Nigeria will kill all birds at any farm where suspicious deaths have occurred in a bid to contain Africa's first outbreak of bird flu, a minister says.
The bird flu outbreak could be devastating for many Nigerians
Bird flu has been confirmed at one farm in the northern state of Kaduna. Some 45,000 chickens died on a farm owned by Sports Minister Saidu Balarabe Sambawa.
Tests are being carried out on dead poultry at two more farms.
Chickens started dying four weeks ago, leading to fears that the H5N1 bird flu strain may have already spread widely.
Quarantines and other restrictions are only now being imposed on farms near where the chickens have died.
Thousands more chickens have died in the two neighbouring states of Kano and Plateau. The cause of these deaths has not yet been determined but international experts are heading for all three areas.
Dr David Nabarro of the World Health Organization (WHO) told the BBC the virus "might be quite widespread".
"If it's in Nigeria it might also be in other countries that are less well-equipped."
He said governments and ordinary people would have to take "very, very strong precautions" to protect themselves and stop the disease spreading.
A team of Nigerian experts is heading for Mr Sambawa's farm to cull the 200 ostriches which are still alive.
The BBC's Adamu Yusuf at the farm says a quarantine has been imposed and all workers have been sent home.
Mr Sambawa has told the BBC's Adamu Yusuf that he suspects the outbreak is down to "sabotage", possibly by disgruntled former workers at the farm.
Mr Sambawa was speaking by telephone from the African Cup of Nations in Egypt, where he saw Nigeria lose in the semi-finals on Tuesday.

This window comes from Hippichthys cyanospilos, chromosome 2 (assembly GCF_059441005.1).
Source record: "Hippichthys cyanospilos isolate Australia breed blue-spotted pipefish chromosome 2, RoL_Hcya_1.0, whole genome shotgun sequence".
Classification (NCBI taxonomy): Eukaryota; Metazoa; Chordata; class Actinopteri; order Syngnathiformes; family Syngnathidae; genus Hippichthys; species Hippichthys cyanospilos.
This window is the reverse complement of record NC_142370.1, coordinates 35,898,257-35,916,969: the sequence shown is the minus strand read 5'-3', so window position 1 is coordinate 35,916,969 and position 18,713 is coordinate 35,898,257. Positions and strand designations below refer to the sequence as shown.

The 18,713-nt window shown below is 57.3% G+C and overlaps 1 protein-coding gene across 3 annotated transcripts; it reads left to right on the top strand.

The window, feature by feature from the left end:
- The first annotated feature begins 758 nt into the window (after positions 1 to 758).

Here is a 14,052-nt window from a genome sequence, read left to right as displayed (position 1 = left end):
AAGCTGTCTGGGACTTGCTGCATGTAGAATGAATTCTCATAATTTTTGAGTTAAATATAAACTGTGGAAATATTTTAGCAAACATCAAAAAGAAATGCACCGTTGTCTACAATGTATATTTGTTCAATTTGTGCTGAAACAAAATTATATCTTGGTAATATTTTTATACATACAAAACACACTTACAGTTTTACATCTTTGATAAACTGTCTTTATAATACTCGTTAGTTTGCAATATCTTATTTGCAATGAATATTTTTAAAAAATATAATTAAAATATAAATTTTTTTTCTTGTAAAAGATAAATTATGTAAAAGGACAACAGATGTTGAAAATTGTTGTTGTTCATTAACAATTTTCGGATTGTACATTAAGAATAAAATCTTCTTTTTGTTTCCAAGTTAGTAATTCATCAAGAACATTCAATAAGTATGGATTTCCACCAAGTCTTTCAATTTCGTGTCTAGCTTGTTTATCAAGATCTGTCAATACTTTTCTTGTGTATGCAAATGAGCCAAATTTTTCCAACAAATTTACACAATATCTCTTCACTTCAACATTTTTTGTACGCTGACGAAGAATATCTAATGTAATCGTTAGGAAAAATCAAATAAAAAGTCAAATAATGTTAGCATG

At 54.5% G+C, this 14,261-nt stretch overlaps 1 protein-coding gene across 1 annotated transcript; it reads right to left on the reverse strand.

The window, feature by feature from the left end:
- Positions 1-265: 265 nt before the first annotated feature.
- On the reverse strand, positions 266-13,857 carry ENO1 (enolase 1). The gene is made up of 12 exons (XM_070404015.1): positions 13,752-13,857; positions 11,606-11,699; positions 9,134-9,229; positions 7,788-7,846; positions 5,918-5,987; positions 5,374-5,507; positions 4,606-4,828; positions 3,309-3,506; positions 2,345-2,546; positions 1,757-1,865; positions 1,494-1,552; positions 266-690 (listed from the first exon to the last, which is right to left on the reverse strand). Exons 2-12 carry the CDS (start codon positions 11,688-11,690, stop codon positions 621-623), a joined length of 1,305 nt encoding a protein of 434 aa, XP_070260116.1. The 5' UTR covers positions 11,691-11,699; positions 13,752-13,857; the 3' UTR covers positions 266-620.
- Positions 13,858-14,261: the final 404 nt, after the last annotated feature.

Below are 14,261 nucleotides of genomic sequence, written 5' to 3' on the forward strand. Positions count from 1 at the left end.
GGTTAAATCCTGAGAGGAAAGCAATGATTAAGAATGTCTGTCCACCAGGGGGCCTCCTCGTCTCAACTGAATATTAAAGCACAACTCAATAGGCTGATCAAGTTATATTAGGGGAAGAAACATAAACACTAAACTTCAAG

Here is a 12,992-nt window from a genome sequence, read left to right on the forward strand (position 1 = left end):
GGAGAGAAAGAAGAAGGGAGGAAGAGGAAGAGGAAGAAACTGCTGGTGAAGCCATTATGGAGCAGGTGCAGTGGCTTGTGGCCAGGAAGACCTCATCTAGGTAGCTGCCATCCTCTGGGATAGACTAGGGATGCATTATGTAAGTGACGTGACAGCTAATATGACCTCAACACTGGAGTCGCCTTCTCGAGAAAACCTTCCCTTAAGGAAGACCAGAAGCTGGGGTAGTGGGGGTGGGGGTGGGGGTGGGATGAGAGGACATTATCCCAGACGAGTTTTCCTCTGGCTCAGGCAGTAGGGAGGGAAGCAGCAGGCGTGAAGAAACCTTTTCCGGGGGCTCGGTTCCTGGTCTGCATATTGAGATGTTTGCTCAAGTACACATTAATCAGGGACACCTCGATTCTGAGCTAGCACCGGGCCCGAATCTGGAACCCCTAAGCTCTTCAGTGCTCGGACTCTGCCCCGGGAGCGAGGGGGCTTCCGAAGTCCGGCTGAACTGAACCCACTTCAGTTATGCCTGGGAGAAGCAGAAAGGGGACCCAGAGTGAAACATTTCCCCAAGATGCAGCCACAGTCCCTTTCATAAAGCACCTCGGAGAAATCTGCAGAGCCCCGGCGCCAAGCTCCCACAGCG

Agriculture Minister Adamu Bello, who announced the mass cull, has suggested illegal poultry imports may be behind the outbreak.
The disease may also have been spread by migrating birds.
Rushing to market
Correspondents say an outbreak of bird flu could have devastating consequences in a country where millions of people rear chickens as a basic source of income.
A northern Nigerian farmer has told the BBC News website that farmers are rushing to sell dead chickens in markets before restrictions are imposed.
Experts have long feared that if H5N1 reached Africa, it could quickly take hold and spread out of control.
Dr Alex Thiermann of the Paris-based World Organisation for Animal Health told the BBC that Africa's "veterinary infrastructures are very weak".
More than 80 people have died of H5N1 bird flu since the disease's resurgence in December 2003 - most of them in South-East Asia.
Experts point out that cross-infection to humans is still relatively rare, and usually occurs where people have been in close contact with infected birds.
But they say if the H5N1 strain mutates so it can be passed between humans, it could become a global pandemic, killing millions.